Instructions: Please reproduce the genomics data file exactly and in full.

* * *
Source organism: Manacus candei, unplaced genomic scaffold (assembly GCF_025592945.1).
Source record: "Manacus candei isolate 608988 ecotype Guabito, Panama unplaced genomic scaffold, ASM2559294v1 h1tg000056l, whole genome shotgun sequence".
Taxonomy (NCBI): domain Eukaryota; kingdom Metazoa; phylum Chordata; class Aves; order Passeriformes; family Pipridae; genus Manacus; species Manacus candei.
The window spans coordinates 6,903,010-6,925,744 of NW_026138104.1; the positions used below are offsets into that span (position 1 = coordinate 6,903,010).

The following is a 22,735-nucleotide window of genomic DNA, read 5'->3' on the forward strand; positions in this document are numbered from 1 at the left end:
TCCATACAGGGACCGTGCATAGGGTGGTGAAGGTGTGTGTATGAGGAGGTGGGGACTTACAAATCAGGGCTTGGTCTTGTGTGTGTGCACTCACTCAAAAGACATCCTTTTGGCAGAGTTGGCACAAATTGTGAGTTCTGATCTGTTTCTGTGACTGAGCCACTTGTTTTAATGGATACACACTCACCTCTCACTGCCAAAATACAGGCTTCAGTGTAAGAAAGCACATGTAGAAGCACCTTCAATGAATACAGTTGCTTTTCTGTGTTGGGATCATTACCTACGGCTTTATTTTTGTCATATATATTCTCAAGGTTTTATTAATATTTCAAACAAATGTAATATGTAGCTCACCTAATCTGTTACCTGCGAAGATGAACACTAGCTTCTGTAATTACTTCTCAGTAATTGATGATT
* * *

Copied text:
Source organism: Manacus candei, unplaced genomic scaffold (assembly GCF_025592945.1).
Source record: "Manacus candei isolate 608988 ecotype Guabito, Panama unplaced genomic scaffold, ASM2559294v1 h1tg000056l, whole genome shotgun sequence".
Taxonomy (NCBI): domain Eukaryota; kingdom Metazoa; phylum Chordata; class Aves; order Passeriformes; family Pipridae; genus Manacus; species Manacus candei.
The window spans coordinates 6,903,010-6,925,744 of NW_026138104.1; the positions used below are offsets into that span (position 1 = coordinate 6,903,010).

The following is a 22,735-nucleotide window of genomic DNA, read 5'->3' on the forward strand; positions in this document are numbered from 1 at the left end:
TCCATACAGGGACCGTGCATAGGGTGGTGAAGGTGTGTGTATGAGGAGGTGGGGACTTACAAATCAGGGCTTGGTCTTGTGTGTGTGCACTCACTCAAAAGACATCCTTTTGGCAGAGTTGGCACAAATTGTGAGTTCTGATCTGTTTCTGTGACTGAGCCACTTGTTTTAATGGATACACACTCACCTCTCACTGCCAAAATACAGGCTTCAGTGTAAGAAAGCACATGTAGAAGCACCTTCAATGAATACAGTTGCTTTTCTGTGTTGGGATCATTACCTACGGCTTTATTTTTGTCATATATATTCTCAAGGTTTTATTAATATTTCAAACAAATGTAATATGTAGCTCACCTAATCTGTTACCTGCGAAGATGAACACTAGCTTCTGTAATTACTTCTCAGTAATTGATGATT